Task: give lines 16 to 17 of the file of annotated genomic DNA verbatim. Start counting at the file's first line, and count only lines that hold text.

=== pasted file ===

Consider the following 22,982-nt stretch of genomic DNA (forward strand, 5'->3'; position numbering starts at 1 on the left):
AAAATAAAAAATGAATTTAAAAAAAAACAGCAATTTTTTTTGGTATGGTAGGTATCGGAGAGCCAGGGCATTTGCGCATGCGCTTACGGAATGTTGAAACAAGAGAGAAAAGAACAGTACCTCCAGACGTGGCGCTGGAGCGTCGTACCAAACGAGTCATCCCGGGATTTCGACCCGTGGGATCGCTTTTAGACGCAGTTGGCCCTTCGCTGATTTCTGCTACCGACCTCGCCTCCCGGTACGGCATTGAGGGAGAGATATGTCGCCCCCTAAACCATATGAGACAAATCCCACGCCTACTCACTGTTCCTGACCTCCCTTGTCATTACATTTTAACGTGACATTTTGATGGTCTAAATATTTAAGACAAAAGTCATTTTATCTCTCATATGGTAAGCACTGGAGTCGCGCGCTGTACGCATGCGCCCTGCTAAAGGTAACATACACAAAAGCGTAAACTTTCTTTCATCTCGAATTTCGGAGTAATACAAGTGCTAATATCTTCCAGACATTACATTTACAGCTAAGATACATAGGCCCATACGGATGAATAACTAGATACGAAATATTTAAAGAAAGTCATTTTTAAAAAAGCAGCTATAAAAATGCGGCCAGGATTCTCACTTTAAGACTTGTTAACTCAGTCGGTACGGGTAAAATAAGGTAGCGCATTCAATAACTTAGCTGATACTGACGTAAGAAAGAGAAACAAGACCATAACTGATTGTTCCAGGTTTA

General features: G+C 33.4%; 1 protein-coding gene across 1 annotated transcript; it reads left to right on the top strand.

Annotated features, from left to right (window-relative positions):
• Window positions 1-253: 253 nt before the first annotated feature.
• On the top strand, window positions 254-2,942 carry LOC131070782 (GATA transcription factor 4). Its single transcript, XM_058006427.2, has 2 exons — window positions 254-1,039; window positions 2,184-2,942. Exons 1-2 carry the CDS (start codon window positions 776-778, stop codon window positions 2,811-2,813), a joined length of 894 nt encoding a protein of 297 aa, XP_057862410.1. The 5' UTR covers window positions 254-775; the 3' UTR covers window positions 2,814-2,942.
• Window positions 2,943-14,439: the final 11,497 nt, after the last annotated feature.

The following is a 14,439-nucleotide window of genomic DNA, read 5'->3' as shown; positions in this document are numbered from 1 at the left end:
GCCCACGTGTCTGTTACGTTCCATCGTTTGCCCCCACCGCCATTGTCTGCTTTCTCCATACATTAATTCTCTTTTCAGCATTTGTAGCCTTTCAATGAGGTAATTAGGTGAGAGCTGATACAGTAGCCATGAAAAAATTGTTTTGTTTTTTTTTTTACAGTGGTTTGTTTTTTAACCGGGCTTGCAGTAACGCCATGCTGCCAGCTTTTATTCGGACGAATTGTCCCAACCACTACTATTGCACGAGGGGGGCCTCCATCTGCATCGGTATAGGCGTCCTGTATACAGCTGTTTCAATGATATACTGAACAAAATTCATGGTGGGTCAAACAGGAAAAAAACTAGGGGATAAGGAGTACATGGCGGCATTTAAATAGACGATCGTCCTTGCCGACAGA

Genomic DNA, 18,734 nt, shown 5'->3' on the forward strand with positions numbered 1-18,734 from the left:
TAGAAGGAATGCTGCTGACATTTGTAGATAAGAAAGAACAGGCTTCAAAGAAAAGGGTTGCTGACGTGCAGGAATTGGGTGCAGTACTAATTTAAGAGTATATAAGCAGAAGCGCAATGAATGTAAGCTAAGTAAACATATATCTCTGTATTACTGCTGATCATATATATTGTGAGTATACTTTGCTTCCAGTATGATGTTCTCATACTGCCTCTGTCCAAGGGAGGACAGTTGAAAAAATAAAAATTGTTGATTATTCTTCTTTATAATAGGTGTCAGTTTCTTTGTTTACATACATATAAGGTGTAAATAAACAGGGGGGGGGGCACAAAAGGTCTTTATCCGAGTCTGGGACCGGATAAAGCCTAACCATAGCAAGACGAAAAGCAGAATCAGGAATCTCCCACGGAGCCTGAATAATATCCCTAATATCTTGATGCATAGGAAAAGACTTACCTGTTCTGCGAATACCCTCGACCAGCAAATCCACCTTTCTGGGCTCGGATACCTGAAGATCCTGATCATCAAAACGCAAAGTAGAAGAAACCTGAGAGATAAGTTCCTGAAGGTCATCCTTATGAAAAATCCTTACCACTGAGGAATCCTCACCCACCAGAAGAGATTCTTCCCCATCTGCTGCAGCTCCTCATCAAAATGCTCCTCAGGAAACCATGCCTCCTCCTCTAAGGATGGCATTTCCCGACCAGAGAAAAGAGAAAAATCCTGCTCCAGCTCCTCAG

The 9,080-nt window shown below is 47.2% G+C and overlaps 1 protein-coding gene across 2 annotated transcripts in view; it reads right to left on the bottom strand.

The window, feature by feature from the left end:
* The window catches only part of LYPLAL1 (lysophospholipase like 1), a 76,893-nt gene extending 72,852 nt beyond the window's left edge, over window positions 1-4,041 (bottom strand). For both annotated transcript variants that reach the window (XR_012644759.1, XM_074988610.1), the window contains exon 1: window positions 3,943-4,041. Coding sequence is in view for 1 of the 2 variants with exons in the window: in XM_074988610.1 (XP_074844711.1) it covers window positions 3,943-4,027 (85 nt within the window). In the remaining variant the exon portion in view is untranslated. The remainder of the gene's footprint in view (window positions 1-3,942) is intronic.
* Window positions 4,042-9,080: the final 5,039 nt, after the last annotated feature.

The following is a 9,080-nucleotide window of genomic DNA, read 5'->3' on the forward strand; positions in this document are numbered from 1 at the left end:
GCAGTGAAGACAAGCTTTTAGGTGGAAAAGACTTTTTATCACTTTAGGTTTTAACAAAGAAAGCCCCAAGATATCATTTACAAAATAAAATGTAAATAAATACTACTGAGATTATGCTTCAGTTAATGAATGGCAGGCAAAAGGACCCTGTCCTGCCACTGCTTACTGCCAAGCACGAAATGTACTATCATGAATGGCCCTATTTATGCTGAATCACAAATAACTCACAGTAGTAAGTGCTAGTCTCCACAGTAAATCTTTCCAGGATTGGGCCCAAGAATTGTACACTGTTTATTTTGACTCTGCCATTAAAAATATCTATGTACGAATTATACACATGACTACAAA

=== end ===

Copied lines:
The following is a 9,080-nucleotide window of genomic DNA, read 5'->3' on the forward strand; positions in this document are numbered from 1 at the left end:
GCAGTGAAGACAAGCTTTTAGGTGGAAAAGACTTTTTATCACTTTAGGTTTTAACAAAGAAAGCCCCAAGATATCATTTACAAAATAAAATGTAAATAAATACTACTGAGATTATGCTTCAGTTAATGAATGGCAGGCAAAAGGACCCTGTCCTGCCACTGCTTACTGCCAAGCACGAAATGTACTATCATGAATGGCCCTATTTATGCTGAATCACAAATAACTCACAGTAGTAAGTGCTAGTCTCCACAGTAAATCTTTCCAGGATTGGGCCCAAGAATTGTACACTGTTTATTTTGACTCTGCCATTAAAAATATCTATGTACGAATTATACACATGACTACAAA